Marhaba! That’s ‘hello’ in Arabic, also known as مرحبا (according to Google Translate)
Ashley and I are once again in Amman, Jordan, after spending the last week in and around Ramallah in the West Bank. We were volunteering at the Birzeit University Archaeological Library organizing books and papers–it was alphabetization the likes of which this world has never seen…
We also spent time in the area around Ramallah, including a visit to Jericho and to the Taybeh Brewing Company, the only Palestinian-brewed beer and the only Middle Eastern brewery to employ a woman. The annual Taybeh Oktoberfest provides a chance for tourists and locals to mingle and for artisans to sell handmade products, an important event and a chance to stimulate the economy in a town with an over 50% unemployment rate. We highly recommend visiting the brewery for Oktoberfest, which will be October 2-3 this year.
We also experienced a little of life in the Jalazon refugee camp, where some 15,000 people have been living in 1.5 square kilometers of space since 1948. Throughout the West Bank, the people we met were vibrant and hospitable, and Ashley and I enjoyed our stay very much.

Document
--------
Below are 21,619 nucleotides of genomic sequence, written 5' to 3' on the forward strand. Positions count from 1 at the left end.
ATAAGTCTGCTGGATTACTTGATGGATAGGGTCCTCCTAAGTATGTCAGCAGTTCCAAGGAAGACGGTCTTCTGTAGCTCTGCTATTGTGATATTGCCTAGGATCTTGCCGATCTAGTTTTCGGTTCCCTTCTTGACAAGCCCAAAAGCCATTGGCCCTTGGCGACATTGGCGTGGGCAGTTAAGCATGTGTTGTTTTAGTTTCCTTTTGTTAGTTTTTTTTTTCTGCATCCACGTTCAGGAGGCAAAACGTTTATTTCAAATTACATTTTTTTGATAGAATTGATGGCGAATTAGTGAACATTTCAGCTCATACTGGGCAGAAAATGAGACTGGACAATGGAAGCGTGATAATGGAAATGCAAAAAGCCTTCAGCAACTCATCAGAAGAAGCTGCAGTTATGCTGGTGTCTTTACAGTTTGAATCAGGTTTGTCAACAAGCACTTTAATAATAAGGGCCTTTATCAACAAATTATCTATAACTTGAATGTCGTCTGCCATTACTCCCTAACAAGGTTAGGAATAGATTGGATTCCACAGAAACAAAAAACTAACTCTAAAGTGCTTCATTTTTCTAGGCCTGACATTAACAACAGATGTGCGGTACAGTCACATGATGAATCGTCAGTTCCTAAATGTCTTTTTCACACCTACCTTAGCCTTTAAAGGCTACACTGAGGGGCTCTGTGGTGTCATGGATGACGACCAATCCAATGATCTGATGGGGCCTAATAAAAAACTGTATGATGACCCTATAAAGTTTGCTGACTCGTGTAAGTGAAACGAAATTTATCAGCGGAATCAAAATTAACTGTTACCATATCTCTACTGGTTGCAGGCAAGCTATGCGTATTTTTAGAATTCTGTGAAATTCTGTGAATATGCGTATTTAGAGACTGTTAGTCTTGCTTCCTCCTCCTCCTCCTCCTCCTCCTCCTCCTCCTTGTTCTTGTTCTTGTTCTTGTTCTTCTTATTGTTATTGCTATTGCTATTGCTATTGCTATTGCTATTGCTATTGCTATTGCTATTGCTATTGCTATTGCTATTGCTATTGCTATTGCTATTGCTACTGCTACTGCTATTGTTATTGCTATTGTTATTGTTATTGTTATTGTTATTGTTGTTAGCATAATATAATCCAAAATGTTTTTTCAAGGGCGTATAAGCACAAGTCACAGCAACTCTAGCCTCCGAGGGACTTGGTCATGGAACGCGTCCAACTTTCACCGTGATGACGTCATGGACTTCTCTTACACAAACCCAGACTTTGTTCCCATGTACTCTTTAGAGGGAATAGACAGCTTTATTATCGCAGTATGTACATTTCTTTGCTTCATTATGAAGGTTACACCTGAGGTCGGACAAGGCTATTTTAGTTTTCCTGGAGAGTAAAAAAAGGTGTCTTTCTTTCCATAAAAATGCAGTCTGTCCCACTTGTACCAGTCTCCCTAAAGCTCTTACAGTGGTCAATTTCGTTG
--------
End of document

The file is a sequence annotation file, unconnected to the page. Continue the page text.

After the work was done, we visited Bethlehem to see the Church of the Nativity.
We crossed the wall into Jerusalem the next day. It was eerie to see the wall and the arduous process Palestinians had to go through to get through checkpoints. The colorful graffiti and protestations for peace on the Palestinian side reminded me of another famous wall… Sometimes the lessons of history are forgotten far too easily.
Once in the Old City, we stayed at the Austrian Hospice (that’s actually what it’s called) with some of the team members from Doron Ben-Ami, an excavation run by the Israeli Antiquities Authority where students from the University of Vienna travel to assist. We saw the Church of the Holy Sepulchre, al-Aqsa, the Dome of the Rock, and the Western wall, and went to a great Ramadan concert/party at the Damascus gate.
Then we met up with fellow USC archaeology alum, Aaron! He showed us around his site, Ramat Rahel, which was an ancient administrative center. Aaron has been at Ramat Rahel for three summers, and this is the excavation’s last year, so it was a bittersweet site tour.
After an excruciatingly long border crossing, we ended up back in Amman, where we’re briefly resting before heading out to see the Dead Sea and, of course, Petra. Ashley and I are both sick (ick), but we’re embracing the experience anyway. Tomorrow we’re going to a hammam (Turkish bath) to be pampered and scrubbed and massaged until we are clean and glowing. This won’t last long, since we’re heading out to the Dead Sea later in the day… but those few minutes of cleanliness will be glorious.
~Sarah H and Ashley S